THE state government has announced it will fund a $300,000 three-year research project to help save the Gold Coast’s iconic beaches from extreme weather events.
The funding is part of the $9.85 million awarded by the Palaszczuk Government to 53 researchers under the Advance Queensland Research Fellowship and PhD Scholarship programs.
Griffith University’s Centre for Coastal Management Research Manager Dr Darrell Strauss was selected to lead the three-year project under the Advance Queensland Research Fellowship program.
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His research will be conducted on Gold Coast beaches in partnership with the City of Gold Coast.
Innovation Minister Leeanne Enoch said the Gold Coast’s combined tourism and surfing industries are worth an estimated $7.5 billion to the city annually and attract around 11.5 million visitors.
“In any given year, Queensland is exposed to a range of natural disasters including cyclones, dangerous storms and floods – especially in tropical environments,” Ms Enoch said.
“Our beaches can become vulnerable to coastal erosion and tidal inundation, so it’s important we have sustainable coastal management solutions in place to preserve our precious coastal areas.
“This project looks at how we build resilience and manage climate risk for Queensland beaches, particularly in extreme weather events.
“This project has the potential to make a real difference by protecting our beaches now and into the future.
“It will also help inform best practice strategies for other similar coastal regions such as northern New South Wales, and other sandy, wave-dominated urban coastlines throughout the world.”
Dr Strauss is currently working to develop an efficient way to protect shorelines against beach erosion by pumping sand into nearshore zones.
“The Queensland coast is exposed to a wide range of different wave heights and directions, so the beaches are constantly changing their shape,” Dr Strauss said.
“Erosion events have always gained a lot of interest, however, measurements and understanding of recovery rates and impacts of artificial beach replenishments are still scarce.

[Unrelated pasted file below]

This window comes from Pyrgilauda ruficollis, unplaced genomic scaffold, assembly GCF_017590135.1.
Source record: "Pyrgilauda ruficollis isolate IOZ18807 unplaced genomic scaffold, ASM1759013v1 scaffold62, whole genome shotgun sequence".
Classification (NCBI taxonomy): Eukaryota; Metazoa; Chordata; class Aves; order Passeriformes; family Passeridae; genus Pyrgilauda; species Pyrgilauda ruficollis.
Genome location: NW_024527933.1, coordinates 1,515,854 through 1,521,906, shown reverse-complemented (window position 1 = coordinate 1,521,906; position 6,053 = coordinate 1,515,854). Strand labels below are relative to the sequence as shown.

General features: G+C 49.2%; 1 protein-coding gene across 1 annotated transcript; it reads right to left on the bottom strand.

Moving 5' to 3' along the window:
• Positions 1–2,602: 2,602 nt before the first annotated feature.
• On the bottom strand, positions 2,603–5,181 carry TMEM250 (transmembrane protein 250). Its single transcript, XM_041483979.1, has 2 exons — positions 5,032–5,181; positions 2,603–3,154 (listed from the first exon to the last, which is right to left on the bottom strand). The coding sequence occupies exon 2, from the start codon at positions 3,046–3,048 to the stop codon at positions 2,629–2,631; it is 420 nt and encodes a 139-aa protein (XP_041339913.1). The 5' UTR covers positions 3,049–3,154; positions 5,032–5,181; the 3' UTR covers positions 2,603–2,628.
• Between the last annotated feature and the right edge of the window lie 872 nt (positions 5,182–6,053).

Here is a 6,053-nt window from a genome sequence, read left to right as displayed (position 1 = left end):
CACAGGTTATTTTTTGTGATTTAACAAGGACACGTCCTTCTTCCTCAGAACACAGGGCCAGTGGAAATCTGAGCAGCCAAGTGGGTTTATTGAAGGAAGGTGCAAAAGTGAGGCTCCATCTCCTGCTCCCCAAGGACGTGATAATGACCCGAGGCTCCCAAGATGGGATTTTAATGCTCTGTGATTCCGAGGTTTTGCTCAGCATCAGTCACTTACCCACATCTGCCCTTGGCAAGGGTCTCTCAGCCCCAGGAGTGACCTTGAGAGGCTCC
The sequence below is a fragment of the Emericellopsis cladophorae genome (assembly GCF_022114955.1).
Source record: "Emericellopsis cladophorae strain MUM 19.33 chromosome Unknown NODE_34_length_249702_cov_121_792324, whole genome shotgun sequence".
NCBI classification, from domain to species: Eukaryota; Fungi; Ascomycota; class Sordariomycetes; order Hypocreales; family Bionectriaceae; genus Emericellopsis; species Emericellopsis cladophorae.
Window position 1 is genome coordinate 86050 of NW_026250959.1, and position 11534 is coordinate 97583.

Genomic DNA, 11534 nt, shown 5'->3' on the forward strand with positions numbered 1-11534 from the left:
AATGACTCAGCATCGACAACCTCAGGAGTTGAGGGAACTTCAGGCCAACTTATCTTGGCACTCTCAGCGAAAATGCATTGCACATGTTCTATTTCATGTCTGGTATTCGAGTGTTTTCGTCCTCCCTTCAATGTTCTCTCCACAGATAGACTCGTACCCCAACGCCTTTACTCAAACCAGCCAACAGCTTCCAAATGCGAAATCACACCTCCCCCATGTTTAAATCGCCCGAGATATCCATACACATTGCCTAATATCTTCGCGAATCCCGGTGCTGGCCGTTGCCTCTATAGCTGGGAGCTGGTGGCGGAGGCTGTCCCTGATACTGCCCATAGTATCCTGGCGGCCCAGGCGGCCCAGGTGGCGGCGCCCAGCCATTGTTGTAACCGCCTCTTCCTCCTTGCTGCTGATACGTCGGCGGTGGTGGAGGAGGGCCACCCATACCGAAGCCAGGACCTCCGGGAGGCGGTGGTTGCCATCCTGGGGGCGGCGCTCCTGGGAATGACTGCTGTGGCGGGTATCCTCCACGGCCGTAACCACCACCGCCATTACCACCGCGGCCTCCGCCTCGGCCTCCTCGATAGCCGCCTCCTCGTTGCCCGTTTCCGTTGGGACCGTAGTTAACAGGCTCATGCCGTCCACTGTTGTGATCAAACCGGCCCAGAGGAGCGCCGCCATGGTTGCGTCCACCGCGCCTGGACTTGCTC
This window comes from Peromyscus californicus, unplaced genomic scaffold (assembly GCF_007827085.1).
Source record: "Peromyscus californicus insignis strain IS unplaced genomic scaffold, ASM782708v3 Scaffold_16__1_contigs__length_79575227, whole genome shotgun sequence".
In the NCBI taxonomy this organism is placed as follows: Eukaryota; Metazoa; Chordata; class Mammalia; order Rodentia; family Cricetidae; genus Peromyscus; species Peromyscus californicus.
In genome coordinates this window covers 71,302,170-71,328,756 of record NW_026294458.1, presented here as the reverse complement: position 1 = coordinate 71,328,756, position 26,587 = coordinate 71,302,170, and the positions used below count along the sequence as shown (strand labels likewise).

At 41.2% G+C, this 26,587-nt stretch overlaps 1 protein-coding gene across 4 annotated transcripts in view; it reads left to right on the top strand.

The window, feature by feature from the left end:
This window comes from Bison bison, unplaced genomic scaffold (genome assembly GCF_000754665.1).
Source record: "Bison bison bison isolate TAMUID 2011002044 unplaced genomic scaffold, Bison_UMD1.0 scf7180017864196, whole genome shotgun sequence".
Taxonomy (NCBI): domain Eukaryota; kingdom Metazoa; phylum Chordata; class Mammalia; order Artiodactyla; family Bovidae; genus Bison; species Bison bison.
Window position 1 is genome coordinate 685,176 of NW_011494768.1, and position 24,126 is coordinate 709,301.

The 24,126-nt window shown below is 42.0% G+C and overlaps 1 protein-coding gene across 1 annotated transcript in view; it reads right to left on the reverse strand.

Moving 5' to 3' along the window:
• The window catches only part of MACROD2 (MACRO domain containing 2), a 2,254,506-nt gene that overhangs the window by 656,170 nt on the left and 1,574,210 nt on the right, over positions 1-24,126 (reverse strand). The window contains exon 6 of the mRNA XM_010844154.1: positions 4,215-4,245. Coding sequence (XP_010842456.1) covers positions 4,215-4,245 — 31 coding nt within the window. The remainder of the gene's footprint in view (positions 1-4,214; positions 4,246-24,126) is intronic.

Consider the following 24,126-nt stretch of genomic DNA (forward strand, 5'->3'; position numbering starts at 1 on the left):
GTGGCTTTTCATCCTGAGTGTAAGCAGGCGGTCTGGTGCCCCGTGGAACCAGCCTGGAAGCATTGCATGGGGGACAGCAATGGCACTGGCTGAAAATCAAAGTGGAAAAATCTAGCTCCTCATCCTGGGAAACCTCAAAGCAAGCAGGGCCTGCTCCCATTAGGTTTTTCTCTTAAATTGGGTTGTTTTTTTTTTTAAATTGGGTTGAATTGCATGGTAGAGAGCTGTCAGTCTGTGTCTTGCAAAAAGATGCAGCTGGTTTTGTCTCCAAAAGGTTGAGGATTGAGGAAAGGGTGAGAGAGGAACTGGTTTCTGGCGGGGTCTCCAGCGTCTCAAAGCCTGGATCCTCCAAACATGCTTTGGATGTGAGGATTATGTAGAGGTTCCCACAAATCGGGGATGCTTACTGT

“During periods of increased storm activity, coastal areas are more likely to experience several storm events in a short amount of time, reducing the time for natural beach recovery between events.
“This is when we see the biggest threat to coastal infrastructure through erosion of our natural barriers.
“My research will focus on more efficient sand placement strategies to reduce operational costs and the frequency of repeated beach nourishment campaigns.”
Dr Strauss began his PhD research in 2004, looking at how Gold Coast beaches respond to different wave events, and has since published 27 academic reports on coastal management, monitoring and engineering.
“I’m working with state and local government, and coastal communities, to conduct research that supports sustainable coastal management solutions now and into the future,” he said.
“There are many challenges ahead with ever increasing pressure on our precious coasts and an uncertain future climate.
“Queensland is world famous for its beaches and they represent a major tourism and residential growth drawcard.
“We have seen previously how major erosion events have impacted the region economically, so maintaining healthy beaches is of significant importance to the existence and growth of local industries.”
The Palaszczuk Government says the fellowship program will assist in attracting and keeping the best and brightest research minds in Queensland, and will build Queensland’s capacity to conduct innovative research and development.
For more information about the Advance Queensland Research Fellowships visit the Advance Queensland website.